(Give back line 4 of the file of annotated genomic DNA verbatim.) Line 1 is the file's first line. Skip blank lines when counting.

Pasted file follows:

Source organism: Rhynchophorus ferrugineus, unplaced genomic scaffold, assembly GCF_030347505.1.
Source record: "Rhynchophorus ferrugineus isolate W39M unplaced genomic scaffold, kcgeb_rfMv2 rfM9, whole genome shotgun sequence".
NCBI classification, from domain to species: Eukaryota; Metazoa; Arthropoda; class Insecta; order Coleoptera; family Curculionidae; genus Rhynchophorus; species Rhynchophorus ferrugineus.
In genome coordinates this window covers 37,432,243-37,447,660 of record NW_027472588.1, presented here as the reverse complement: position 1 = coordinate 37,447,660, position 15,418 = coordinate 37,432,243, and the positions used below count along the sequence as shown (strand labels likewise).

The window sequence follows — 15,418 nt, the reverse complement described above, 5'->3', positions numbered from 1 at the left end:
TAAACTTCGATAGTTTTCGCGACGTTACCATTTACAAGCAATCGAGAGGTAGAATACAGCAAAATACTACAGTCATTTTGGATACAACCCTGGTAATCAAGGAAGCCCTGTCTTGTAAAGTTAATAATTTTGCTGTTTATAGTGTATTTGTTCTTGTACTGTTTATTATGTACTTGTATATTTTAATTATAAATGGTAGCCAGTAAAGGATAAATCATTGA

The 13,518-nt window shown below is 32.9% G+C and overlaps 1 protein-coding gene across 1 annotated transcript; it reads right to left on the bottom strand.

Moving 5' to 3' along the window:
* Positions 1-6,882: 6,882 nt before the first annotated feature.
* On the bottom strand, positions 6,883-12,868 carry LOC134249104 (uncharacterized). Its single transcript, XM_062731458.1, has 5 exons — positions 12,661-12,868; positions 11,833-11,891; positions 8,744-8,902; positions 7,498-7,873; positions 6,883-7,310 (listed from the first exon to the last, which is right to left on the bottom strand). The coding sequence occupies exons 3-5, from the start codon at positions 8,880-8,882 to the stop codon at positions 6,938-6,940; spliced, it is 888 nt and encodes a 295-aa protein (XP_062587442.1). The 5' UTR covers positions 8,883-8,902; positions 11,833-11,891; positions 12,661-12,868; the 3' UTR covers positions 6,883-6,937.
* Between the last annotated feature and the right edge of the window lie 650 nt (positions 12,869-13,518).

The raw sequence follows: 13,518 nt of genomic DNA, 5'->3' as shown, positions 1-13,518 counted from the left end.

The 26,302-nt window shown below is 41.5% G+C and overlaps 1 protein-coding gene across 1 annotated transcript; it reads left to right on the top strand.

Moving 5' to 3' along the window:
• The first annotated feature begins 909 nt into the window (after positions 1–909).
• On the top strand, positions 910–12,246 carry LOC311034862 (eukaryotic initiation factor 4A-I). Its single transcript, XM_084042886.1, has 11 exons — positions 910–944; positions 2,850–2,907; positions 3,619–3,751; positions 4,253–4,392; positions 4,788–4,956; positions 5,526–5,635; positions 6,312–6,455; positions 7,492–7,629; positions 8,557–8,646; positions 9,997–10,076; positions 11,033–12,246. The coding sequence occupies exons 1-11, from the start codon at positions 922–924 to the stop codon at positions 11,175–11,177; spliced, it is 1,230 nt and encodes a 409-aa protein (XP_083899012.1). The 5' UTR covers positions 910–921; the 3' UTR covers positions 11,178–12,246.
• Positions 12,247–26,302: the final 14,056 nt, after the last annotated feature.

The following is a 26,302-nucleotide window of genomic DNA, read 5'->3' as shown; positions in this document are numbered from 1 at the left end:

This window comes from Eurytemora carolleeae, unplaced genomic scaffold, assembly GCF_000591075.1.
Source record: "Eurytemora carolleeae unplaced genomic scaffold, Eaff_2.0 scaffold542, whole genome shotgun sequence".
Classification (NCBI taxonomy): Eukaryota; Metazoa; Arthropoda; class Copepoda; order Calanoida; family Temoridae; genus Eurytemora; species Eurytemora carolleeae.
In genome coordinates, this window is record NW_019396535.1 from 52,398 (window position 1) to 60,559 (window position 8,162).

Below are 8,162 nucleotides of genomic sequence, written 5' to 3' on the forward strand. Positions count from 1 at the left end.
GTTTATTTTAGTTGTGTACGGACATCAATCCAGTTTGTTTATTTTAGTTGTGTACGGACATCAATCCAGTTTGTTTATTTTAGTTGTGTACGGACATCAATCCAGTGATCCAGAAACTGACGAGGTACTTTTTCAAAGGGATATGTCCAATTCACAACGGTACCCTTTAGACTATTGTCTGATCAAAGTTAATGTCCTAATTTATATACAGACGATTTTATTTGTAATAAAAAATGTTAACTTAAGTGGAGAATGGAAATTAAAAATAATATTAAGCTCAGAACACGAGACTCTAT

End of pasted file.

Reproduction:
In genome coordinates this window covers 37,432,243-37,447,660 of record NW_027472588.1, presented here as the reverse complement: position 1 = coordinate 37,447,660, position 15,418 = coordinate 37,432,243, and the positions used below count along the sequence as shown (strand labels likewise).